3D printing and additive manufacturing processes are increasingly being used in to achieve quick turnaround on prototypes and to generate complex models cost effectively in low volume.
Preparation of the geometry is the key to getting optimum results with 3D printing. The geometry conversion and repair tools in TransMagic can save hours of frustration, lost time and wasted materials. Here are 10 ways TransMagic can help you:
1. Watertight Models: Designs used for 3D printing need to be watertight solid models.
Figure 1: TransMagic Repair tools create watertight solids.
3D printers pre-process models into very thin horizontal slices of the part. Watertight geometry is necessary for the preprocessing step to avoid errors. The geometry repair tools in TransMagic SuperView, Pro and Expert, can make fast work of correcting geometry issues by stitching loose surfaces together to create a watertight solid. Repairing a 3D model is best done prior to converting the file to the STL format used by 3D printers. For models with more extreme geometry problems and errors, TransMagic’s MagicHeal has the power to close gaps, fix self-intersections and replace missing faces with minimal effort(see figure 1).
2. STL Mesh: Successful 3D printing or additive manufacturing demands a high-quality STL mesh.
3D printing has many different uses, such as checking fit, function, ergonomics, esthetics, etc. Quality constraints can vary between a prototype and a finished part. The STL Mesh controls many aspects of the part quality. A fine mesh will help avoid ‘flat’ faces on curved surfaces to optimize aesthetics and functional designs. All TransMagic products allow the user to optimize STL faceting for a wide range of needs, enabling nearly infinite mesh control and density. Angle control and Chordal deviation controls allow the designer or engineer to determine exactly how closely the STL mesh will follow the original CAD model geometry. Note the optimization control you have and the range of options available.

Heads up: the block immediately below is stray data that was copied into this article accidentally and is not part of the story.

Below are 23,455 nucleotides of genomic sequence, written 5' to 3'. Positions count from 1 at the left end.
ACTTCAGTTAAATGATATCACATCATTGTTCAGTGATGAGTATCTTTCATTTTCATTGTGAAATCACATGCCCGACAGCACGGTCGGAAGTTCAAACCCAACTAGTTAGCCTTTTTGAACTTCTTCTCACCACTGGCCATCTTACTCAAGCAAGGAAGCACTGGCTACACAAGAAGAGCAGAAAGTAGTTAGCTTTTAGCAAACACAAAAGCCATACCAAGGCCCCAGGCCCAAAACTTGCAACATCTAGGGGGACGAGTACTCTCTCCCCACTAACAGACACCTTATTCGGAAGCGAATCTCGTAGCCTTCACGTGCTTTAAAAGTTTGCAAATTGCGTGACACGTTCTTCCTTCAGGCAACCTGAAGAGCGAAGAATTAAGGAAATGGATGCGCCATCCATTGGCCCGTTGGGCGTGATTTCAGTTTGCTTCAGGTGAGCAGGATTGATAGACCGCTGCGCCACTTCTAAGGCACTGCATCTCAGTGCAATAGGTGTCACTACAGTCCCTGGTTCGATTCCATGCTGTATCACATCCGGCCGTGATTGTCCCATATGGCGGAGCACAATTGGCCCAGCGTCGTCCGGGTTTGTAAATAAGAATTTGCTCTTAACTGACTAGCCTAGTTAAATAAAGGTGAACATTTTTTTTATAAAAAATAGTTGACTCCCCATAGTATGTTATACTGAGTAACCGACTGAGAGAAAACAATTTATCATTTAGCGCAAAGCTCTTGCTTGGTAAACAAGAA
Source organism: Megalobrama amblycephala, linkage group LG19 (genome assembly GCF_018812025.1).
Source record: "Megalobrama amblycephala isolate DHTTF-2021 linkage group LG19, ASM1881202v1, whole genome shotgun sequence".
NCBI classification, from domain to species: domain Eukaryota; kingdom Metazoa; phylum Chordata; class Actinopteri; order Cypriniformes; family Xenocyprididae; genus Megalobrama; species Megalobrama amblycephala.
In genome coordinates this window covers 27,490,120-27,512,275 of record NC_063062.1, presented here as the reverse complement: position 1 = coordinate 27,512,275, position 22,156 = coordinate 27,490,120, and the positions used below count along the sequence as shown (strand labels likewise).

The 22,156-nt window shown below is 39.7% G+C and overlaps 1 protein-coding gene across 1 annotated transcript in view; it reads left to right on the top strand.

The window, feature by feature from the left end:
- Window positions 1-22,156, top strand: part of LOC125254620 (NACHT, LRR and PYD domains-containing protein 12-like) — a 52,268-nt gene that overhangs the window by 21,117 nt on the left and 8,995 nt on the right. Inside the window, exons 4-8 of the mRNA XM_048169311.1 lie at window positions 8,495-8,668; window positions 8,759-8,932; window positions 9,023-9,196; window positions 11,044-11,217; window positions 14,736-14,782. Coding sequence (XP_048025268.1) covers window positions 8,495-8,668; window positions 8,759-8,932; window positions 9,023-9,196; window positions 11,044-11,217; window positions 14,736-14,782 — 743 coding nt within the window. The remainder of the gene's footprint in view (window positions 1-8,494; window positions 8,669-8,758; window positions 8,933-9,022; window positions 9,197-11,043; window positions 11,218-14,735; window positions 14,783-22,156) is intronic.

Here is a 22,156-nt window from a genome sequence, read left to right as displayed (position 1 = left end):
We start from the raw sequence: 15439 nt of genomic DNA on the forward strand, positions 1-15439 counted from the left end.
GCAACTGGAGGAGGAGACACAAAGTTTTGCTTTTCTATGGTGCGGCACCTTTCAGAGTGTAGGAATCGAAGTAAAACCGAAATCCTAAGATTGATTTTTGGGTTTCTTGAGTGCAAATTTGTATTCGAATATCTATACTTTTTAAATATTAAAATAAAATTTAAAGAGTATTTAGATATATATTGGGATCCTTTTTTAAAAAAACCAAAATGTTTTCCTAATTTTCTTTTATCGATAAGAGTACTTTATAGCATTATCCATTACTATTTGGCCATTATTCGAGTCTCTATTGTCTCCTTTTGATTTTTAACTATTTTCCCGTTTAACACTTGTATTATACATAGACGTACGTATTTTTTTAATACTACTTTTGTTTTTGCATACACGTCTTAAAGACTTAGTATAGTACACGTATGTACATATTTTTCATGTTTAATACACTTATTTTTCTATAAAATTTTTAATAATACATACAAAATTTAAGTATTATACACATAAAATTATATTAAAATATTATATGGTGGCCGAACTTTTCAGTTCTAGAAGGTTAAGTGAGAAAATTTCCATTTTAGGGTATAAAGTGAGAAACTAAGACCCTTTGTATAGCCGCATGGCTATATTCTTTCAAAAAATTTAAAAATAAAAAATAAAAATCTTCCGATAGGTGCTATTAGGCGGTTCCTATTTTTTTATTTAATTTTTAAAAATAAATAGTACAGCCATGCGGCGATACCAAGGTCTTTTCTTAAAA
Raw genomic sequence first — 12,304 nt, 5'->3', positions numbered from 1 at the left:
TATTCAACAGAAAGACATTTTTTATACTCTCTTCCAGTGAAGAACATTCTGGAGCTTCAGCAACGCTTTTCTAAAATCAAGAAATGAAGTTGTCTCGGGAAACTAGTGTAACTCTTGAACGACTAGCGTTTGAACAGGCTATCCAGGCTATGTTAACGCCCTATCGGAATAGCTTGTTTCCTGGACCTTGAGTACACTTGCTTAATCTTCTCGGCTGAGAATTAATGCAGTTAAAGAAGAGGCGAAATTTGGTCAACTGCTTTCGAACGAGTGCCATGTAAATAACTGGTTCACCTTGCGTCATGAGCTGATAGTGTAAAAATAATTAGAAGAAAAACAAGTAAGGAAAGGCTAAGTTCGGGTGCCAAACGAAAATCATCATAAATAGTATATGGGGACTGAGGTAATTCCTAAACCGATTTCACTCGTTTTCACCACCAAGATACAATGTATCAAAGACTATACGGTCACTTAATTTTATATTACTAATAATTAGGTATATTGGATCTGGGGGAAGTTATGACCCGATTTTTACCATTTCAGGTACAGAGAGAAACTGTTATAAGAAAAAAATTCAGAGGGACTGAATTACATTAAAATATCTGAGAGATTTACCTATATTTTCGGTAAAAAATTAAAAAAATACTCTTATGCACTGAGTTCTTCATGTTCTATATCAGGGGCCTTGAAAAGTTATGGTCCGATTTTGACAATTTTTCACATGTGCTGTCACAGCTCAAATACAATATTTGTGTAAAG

3. It is important to know if the part will fit within the build envelope.
Figure 2: TransMagic’s Bounding Box – minimum xyz envelope of your part.
3D printing has many different uses, such as checking fit, function, ergonomics, esthetics, etc. All 3D printers have a finite build envelope which the part must fit into. All TransMagic products offer a one-click Bounding Box tool that instantly builds the minimum size box, in X, Y, and Z dimensions, that will encompass the part. The Bounding Box dimensions show up automatically for easy reference (see figure 2).
4. It is important to know much material will be required for each print.
Whether it is a part or an assembly, it helps to know how much material the geometry will require. Part Volume can be estimated quickly by clicking the X3 button on the menu bar. Other part data included with the volume are center of gravity, mass (based on selected material density) and inertial moments.
5. Separating or isolating parts from an assembly.
Sometimes it may be helpful create discrete STL files of all of the parts in a multi-part assembly. TransMagic offers a feature, called Atomize, which does exactly that. An entire assembly can be broken into individual STL part files, so that each part can be printed separately. With a single setting, TransMagic can make the process happen automatically. TransMagic’s Atomize feature will automatically break the entire assembly into individual part files in any supported format. If you have lots of these assembly files, the MagicBatch add-on will allow you to turn hundreds of full assemblies into separate part files in minutes.
6. Printing 3D working assemblies can require the ability to import and position components.
Figure 3: Precise Positioning let create your own assemblies for 3D printing.
TransMagic lets you import parts and place them using the new Precise Positioning tool to optimize parts for printing or mating. Parts can be aligned in many ways including the use of planar alignment, concentricity, parallel edges, linear transforms, rotational transforms, 3-point transforms and freeform transforms(see figure 3).